Trump Goes for a Second Term

UNFORTUNATELY, truly rational argument, even among the scientific community, has become something of a minority sport. In today’s democratic politics, rationality is rarely practiced. More often than not, driven on by the baying hounds of social media, politicians prefer to highlight vapid sentiment rather than engage in closely-argued debate.

When politicians stand up and tell an audience they “want to be clear,” it is almost a given that they are about to produce a statement of almost pure fudge, especially if this is in response to an awkward question they do not wish to answer.

It is small wonder that throughout Europe and North America, trust in politicians is so low. It was the contempt in which most US voters held their bipartisan and deeply polarized political establishment that opened the way for Donald Trump to become President of the United States. On Tuesday this unlikely leader, who has broken virtually every rule in Washington’s political playbook, formally announced his intention to run for a second term. On his current showing, it looks as if it will be very hard for the Democrats to choose from an already remarkably wide field of would-be candidates someone who can beat him.

There have been few presidents who have been so hated by the political establishment, which includes large swathes of the press and broadcasters. From the very moment, exactly four years ago this week, that he announced he was running to succeed Barack Obama as the next occupant of the Oval Office, the knives of America’s liberal establishment were out. Every piece of dirt and every species of mockery were used to denigrate this man, who swore that he was going to drain the “political swamp” on Capitol Hill. The disbelief when Trump actually won the Republican nomination turned to outrage when he went on to triumph in the presidential election itself.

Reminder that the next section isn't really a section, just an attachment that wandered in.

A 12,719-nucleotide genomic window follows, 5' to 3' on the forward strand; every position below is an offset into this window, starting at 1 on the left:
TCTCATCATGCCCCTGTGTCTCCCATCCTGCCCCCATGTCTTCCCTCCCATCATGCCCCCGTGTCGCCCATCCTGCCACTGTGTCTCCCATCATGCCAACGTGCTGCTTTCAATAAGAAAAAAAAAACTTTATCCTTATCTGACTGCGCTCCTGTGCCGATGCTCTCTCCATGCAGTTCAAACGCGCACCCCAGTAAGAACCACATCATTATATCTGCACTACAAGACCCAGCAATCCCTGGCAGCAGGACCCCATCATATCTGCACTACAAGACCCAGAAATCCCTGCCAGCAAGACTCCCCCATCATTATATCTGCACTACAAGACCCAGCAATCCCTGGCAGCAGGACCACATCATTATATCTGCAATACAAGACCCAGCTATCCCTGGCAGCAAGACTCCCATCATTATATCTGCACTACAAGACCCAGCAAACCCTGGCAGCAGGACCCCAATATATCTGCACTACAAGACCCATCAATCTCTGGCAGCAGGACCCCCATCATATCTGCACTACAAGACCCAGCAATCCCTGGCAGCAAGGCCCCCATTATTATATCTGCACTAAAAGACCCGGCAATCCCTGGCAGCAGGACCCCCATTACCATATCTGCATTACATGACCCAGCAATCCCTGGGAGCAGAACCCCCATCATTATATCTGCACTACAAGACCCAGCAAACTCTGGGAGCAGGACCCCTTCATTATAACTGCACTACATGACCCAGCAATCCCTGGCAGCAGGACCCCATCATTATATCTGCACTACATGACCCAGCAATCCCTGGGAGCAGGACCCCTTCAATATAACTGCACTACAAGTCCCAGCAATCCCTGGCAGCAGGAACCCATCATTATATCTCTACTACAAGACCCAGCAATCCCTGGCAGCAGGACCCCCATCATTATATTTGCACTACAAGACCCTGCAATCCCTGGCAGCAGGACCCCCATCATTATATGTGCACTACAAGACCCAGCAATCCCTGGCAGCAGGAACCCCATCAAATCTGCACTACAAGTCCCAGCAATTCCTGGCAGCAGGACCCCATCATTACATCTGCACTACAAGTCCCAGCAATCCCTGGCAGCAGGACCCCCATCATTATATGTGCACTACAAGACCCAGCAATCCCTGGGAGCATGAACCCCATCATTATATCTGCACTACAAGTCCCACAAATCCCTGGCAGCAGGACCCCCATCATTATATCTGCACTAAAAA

Since few Trump advisers have lasted very long, it has perhaps been more by instinct than careful calculation that he has surfed, almost effortlessly, the tidal wave of vitriol that has been directed at him by the Establishment. Its denizens had predicted immediate disaster for a country led by a bombastic know-nothing. Thus far entirely the opposite has proved true. The US economy is humming. His putting “America First” policy has started an alarming trade war with China. But though it has a knock-on effect effect for some US business, there is widespread admiration for his calling out Beijing over its unfair commercial practices.

Popularity polls do not however reflect this. Trump is supposed to have some of the lowest approval ratings of any modern president. But he of course calls this “fake news”, pointing out that these results are commissioned and published by the liberal media sore that they have lost their privileged position in the White House corridors of power.

The point is that the more Trump is vilified by his enemies, the stronger he seems to become. And the endless flow of malevolent commentary, in which Trump can do absolutely nothing right, has become self-defeating. History may show that this extraordinary president was fortunate in the endless disparagement of his critics. He has defined himself by their constant carping.

Like a nail, the harder you hit him, the deeper he seems to be embedded in power.

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